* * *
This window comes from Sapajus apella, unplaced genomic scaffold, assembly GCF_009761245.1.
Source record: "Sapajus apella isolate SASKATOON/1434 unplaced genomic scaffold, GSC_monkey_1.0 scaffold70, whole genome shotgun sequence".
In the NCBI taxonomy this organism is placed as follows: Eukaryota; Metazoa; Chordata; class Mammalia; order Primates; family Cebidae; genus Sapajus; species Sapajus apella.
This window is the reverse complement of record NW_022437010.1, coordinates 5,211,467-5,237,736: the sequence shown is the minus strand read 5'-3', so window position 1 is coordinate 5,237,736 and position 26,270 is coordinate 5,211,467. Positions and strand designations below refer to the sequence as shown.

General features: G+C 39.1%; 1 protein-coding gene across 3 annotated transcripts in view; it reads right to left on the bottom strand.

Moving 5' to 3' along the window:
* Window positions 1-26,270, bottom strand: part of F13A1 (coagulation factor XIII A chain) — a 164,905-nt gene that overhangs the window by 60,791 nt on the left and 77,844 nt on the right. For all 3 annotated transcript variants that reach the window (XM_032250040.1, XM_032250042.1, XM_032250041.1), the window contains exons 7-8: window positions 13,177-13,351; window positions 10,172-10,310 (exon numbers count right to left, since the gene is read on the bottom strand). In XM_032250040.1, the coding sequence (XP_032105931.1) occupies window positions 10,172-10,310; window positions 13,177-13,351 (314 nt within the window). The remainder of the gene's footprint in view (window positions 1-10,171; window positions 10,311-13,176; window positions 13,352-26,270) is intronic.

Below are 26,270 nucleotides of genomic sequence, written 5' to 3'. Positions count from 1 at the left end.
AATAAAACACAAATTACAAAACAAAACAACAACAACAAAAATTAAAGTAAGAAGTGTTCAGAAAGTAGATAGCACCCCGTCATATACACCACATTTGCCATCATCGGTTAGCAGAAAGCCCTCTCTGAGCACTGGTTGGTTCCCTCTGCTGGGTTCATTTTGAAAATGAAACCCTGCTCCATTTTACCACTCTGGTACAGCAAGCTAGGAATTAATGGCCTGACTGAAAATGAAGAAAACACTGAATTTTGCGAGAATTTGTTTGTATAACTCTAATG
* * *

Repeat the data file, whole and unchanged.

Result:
This window comes from Sapajus apella, unplaced genomic scaffold, assembly GCF_009761245.1.
Source record: "Sapajus apella isolate SASKATOON/1434 unplaced genomic scaffold, GSC_monkey_1.0 scaffold70, whole genome shotgun sequence".
In the NCBI taxonomy this organism is placed as follows: Eukaryota; Metazoa; Chordata; class Mammalia; order Primates; family Cebidae; genus Sapajus; species Sapajus apella.
This window is the reverse complement of record NW_022437010.1, coordinates 5,211,467-5,237,736: the sequence shown is the minus strand read 5'-3', so window position 1 is coordinate 5,237,736 and position 26,270 is coordinate 5,211,467. Positions and strand designations below refer to the sequence as shown.

General features: G+C 39.1%; 1 protein-coding gene across 3 annotated transcripts in view; it reads right to left on the bottom strand.

Moving 5' to 3' along the window:
* Window positions 1-26,270, bottom strand: part of F13A1 (coagulation factor XIII A chain) — a 164,905-nt gene that overhangs the window by 60,791 nt on the left and 77,844 nt on the right. For all 3 annotated transcript variants that reach the window (XM_032250040.1, XM_032250042.1, XM_032250041.1), the window contains exons 7-8: window positions 13,177-13,351; window positions 10,172-10,310 (exon numbers count right to left, since the gene is read on the bottom strand). In XM_032250040.1, the coding sequence (XP_032105931.1) occupies window positions 10,172-10,310; window positions 13,177-13,351 (314 nt within the window). The remainder of the gene's footprint in view (window positions 1-10,171; window positions 10,311-13,176; window positions 13,352-26,270) is intronic.

Below are 26,270 nucleotides of genomic sequence, written 5' to 3'. Positions count from 1 at the left end.
AATAAAACACAAATTACAAAACAAAACAACAACAACAAAAATTAAAGTAAGAAGTGTTCAGAAAGTAGATAGCACCCCGTCATATACACCACATTTGCCATCATCGGTTAGCAGAAAGCCCTCTCTGAGCACTGGTTGGTTCCCTCTGCTGGGTTCATTTTGAAAATGAAACCCTGCTCCATTTTACCACTCTGGTACAGCAAGCTAGGAATTAATGGCCTGACTGAAAATGAAGAAAACACTGAATTTTGCGAGAATTTGTTTGTATAACTCTAATG